Thanks for a great 2014.

 

I love the holidays. But I’ll have to admit I’m glad they’re over. I’m ready to get back on my grind and working my plan for 2015.

Immediately after Thanksgiving I always reflect of the year-to-date, I think about what I did well, things I didn’t do so well, what I should’ve and should not have done. I’m the type that’s never truly satiated, but looking back, Byrd Eye View and I personally had a good year. It’s crazy that I’ve had the best year for Byrd Eye View since the founding in 2001, after coming off one of the worst years of my life. 2014 was the first full year without my mother, and if I’m completely honest with myself, I can’t deny that the reason Byrd Eye View did so well this year is due in part to my mother’s passing. One thing I found out about myself is that I’m strong. But, not as strong as I thought I was. I still haven’t really dealt with my mother’s death; I mean how do you really deal with that? You just try to accept it. The way I chose to deal with it, was though my work. Art has always been my escape, my safe place, and I ran to it. The only thing that can counter death is life, and I decided to live. Not just live, but live the life I’ve always wanted to live. Live the life I talked about with my mother.

My mother with my daughter Honor Kristianna.

My mother with my daughter Honor Kristianna.

I believe everyone is born an artist. Kids create Art long before they learn to read or write, throw a pass or shot a basketball. But very few stay an artist, mostly due in part to their parents not encouraging the Arts as a career. This was not the case with me. My mother always encouraged me to pursue my interest in the Arts. I guess I was lucky; my mother was an artist as well. She painted a little, but her passion was for interior design, sewing clothes and curtains, stain glass art and jewelry making. My mother was amazing, she was always doing projects around the house and she had a green thumb for gardening. We stayed in the hood, but we had the nicest house in the hood. Whenever I started a new venture the first person I would talk to would be my mom, and she always supported me. I told her I wanted to move down South, she helped to make it happen.  I told her I wanted to attend Art school, she said, “Good idea”. And when I told my mother I was thinking about getting into screen-printing she said “Go for it, you would be great at it”. She always made me feel like I could do anything I set my mind too.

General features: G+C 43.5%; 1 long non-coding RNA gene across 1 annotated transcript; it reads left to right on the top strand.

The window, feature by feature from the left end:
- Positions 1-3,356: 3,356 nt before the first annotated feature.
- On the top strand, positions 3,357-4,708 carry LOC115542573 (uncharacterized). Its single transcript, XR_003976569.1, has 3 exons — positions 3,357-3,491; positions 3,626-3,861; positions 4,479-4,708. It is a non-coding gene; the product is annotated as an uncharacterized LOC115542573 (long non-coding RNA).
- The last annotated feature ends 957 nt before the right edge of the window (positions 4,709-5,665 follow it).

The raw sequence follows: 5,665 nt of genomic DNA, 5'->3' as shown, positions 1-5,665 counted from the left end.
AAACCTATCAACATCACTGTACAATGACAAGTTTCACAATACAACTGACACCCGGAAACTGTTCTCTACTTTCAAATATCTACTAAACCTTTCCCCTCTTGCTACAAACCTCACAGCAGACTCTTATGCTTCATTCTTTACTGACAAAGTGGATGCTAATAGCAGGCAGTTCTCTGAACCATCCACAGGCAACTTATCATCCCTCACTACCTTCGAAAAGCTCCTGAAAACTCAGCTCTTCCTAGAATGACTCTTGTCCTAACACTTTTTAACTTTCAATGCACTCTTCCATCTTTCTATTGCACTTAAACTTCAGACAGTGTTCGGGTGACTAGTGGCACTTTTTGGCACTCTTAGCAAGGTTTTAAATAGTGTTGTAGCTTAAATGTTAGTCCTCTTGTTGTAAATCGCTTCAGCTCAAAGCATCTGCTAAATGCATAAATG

But now she’s gone…


"I still haven’t really dealt with my mother’s death; I mean how do you really deal with that? You just try to accept it. The way I chose to deal with it, was though my work. "